Pandemic, Labour, and Inequality

Written by Chin-fen Chang.

Image credit: Where I lay my quilt by Steve Leggat/Flickr, license CC BY-NC 2.0

As confirmed cases of COVID-19, and its ensuing death toll, have continued to increase in the U.S., Brazil and other countries, it seems that controlling the pandemic’s impact has taken priority over economic concerns, with the closing of restaurants and plants. While in Europe, there has been a gradual recovery from the coronavirus outbreak, the less-affected countries have reached a stimulus agreement to provide financial aids for hard-hit EU members. Furthermore, in countries like Taiwan, which has been praised as an effective model for combatting the pandemic, the focus has mainly been on revitalising the economy and restoring employment capacity. As an export-driven economy, Taiwanese manufacturing has suffered a sharp drop in demands overseas during the first half of this year. Local businesses in Taiwan have also been affected by a lack of foreign tourists. Moreover, Taiwanese have been self-restrained in their consumption, suffering from income loss or concerning worse financial conditions to come in the near future. Labour markets also show significant job losses along with cutting regular earnings for those fortunately still on the payroll.

Even though the production and service were not entirely closed as in most other countries, since the outbreak of the pandemic, Taiwan’s economic performance was still generally weak. According to the Directorate-General of Budget, Accounting and Statistics (DGBAS) in Taiwan, growth rate of GDP in the first season is 1.59% and predicted to be -0.73% in the second season this year. The subsequent drop of economic growth rates for two seasons in a row shows that Taiwan is also experiencing an economic recession during the pandemic.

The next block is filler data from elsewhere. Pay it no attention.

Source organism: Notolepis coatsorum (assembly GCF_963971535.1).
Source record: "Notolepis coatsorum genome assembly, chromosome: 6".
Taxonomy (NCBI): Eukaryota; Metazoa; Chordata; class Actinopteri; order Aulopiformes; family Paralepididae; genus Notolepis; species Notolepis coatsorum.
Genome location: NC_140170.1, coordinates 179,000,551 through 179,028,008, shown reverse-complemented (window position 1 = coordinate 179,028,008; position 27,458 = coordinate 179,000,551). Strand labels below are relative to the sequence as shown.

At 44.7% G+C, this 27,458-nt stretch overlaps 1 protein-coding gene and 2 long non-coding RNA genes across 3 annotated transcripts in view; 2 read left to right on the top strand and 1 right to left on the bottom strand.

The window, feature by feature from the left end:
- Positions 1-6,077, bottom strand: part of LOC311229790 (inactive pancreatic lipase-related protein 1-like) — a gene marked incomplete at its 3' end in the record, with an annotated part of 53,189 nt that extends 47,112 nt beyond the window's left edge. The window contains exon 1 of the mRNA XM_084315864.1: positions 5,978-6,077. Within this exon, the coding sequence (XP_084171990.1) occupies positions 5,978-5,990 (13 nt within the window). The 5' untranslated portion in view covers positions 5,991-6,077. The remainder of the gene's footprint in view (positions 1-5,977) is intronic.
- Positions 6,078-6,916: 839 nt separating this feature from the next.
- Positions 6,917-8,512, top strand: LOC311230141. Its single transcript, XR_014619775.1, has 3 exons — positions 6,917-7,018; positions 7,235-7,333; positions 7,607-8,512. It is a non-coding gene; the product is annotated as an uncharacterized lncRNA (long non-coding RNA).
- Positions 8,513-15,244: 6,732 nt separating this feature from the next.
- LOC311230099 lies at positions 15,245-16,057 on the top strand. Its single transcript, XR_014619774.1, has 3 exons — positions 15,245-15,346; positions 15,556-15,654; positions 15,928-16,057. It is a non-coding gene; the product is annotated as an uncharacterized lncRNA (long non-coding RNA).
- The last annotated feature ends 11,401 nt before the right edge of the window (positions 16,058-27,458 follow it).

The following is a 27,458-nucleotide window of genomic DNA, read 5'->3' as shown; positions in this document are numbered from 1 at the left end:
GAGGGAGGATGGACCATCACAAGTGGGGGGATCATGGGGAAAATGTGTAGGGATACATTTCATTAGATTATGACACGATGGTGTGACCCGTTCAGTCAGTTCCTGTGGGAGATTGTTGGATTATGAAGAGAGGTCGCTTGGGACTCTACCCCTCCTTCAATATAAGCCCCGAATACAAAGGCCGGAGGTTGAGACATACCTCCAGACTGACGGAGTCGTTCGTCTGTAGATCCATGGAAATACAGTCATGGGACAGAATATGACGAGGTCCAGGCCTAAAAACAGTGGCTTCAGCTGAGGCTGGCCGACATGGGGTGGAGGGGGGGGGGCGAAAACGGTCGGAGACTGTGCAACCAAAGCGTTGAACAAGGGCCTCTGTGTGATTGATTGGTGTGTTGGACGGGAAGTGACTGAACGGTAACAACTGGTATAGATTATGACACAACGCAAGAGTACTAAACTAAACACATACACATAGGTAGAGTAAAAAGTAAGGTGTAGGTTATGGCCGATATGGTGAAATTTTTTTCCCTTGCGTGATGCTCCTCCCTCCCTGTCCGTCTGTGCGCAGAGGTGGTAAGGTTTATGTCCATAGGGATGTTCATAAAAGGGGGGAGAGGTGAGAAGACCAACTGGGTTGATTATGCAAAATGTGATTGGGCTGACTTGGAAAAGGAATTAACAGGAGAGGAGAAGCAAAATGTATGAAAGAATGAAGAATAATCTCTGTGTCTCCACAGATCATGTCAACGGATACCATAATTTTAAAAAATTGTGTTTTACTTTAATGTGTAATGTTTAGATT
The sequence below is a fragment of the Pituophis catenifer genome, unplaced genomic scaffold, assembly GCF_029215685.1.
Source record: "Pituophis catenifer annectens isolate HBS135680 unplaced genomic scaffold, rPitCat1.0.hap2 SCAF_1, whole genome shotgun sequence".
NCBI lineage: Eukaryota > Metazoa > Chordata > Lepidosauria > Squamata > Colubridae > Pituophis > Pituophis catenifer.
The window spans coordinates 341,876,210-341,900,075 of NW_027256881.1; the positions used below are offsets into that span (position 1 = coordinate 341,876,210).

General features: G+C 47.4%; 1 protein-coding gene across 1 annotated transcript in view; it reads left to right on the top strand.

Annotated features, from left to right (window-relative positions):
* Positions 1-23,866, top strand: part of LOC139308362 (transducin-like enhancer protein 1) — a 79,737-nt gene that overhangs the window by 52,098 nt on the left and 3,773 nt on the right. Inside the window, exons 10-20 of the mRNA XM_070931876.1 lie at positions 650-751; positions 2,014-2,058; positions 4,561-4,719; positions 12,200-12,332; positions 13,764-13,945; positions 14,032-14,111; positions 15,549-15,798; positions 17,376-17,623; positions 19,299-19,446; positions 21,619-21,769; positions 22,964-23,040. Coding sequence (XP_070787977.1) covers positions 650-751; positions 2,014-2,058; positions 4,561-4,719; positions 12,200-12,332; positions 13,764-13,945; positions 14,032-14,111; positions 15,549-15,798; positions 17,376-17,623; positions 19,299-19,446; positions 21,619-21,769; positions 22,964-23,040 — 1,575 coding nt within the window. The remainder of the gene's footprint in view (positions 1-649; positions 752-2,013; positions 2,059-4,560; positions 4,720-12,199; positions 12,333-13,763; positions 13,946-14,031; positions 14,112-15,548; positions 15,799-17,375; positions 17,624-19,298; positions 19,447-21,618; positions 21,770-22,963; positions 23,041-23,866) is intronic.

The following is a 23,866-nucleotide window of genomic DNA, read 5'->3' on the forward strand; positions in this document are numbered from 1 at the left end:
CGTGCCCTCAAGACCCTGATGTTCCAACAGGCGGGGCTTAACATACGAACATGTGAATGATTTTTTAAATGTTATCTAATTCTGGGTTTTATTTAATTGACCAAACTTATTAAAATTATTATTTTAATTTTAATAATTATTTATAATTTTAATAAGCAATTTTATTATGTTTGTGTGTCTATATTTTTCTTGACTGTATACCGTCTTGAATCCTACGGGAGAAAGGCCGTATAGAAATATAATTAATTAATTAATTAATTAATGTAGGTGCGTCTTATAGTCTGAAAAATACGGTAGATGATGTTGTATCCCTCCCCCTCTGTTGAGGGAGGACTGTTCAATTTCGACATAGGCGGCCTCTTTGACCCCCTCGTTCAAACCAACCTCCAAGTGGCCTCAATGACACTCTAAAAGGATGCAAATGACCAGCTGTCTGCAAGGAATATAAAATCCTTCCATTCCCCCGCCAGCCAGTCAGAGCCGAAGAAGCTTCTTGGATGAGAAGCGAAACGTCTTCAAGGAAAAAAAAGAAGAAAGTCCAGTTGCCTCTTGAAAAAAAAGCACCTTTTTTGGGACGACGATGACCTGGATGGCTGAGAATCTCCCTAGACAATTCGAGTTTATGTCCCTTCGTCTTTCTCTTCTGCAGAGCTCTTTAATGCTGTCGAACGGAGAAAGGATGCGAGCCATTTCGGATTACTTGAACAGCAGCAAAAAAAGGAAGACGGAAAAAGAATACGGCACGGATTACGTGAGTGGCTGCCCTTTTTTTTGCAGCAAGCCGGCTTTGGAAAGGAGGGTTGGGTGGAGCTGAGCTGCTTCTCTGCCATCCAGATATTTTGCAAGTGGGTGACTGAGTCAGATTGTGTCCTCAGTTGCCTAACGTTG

Naturally, as a result of the recession, the unemployment rate increased as firms and stores downsized their workforce after severe cuts of sales and revenues. It kept increasing and reached to 4.07% in May, which is the highest so far this year and higher than the monthly average in the last year. Concerning how many unemployed, these statistics relay that about four hundred and eighty thousand workers are out of work. Furthermore, if taking into account those on forced unpaid-leave—who are paid only a basic wage (NTD 23,800 or GBP 617)—individuals and families experiencing income hardship are likely in their millions. However, the unemployment rate has reduced somewhat back in June (3.96%), while the labour force participation rates have been steadily decreasing since January. This means that the number of labour force withdrawn from markets has, ultimately, increased.

Those still holding jobs were not exempt from experiencing the impact of economic recession. According to DGBAS, average monthly earnings were about NTD 49,000 (GBP 1,271) in May, which was 1.4% lower compared to the amount in the same month last year. Furthermore, according to the same announcement publicised by DGBAS, about one-fifth of the employed class earned equally or lower than NTD 49,000. For instance, the working class in the service and catering industries were rewarded lower than NTD 40,000 (GBP 1,038) per month. Work in the transportation industry seems to be faring better than the personal service sector, as the monthly earnings were about NTD 57,000 (GBP 1,478) for the former, which is higher than the national average.